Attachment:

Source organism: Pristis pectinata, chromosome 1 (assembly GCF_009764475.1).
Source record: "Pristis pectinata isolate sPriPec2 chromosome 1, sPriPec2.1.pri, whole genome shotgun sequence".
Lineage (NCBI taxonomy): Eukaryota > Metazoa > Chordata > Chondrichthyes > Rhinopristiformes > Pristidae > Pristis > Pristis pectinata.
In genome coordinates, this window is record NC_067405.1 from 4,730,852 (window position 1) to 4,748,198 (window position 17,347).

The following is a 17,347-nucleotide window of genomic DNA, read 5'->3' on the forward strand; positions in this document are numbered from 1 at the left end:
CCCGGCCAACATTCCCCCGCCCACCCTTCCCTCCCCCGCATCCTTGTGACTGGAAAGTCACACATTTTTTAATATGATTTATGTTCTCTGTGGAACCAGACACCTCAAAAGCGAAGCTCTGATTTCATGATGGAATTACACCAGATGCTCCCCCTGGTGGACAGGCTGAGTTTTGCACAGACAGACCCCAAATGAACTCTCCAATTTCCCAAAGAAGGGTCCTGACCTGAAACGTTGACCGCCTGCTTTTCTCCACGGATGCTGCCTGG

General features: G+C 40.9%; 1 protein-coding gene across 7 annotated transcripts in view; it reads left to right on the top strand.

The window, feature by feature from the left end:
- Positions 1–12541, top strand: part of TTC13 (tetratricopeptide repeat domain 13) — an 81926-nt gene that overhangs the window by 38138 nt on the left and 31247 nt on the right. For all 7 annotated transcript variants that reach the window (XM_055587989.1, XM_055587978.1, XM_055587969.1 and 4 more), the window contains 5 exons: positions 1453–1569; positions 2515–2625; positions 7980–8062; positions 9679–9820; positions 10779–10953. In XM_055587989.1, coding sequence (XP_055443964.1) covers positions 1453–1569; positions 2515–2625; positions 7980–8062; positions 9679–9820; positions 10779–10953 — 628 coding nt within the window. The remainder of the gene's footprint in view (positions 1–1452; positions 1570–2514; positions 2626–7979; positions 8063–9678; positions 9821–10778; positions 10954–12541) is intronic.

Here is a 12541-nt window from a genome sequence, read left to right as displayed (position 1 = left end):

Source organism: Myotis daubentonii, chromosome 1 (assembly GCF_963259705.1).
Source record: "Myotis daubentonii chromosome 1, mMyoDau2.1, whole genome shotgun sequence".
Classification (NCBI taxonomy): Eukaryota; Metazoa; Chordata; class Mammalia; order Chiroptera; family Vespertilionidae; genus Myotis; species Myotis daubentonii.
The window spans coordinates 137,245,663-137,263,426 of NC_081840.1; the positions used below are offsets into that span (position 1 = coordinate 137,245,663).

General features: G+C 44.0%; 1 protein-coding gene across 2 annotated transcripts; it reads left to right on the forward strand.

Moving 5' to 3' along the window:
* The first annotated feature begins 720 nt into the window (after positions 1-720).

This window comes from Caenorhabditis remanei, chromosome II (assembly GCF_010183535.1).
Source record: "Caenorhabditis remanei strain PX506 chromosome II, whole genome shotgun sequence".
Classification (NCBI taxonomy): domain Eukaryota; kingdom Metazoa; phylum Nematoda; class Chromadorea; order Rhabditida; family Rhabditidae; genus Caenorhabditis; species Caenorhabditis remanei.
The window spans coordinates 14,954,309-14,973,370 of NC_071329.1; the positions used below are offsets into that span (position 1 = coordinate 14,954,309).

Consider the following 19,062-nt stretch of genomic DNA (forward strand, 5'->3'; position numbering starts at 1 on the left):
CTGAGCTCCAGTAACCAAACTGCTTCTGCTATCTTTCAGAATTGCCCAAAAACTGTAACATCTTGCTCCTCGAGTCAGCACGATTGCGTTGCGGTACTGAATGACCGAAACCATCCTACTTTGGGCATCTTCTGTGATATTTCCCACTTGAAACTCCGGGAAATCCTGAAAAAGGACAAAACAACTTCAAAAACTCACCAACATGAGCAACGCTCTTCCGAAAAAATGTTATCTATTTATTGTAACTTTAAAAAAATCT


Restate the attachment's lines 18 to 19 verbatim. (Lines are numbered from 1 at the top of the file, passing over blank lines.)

This window comes from Caenorhabditis remanei, chromosome II (assembly GCF_010183535.1).
Source record: "Caenorhabditis remanei strain PX506 chromosome II, whole genome shotgun sequence".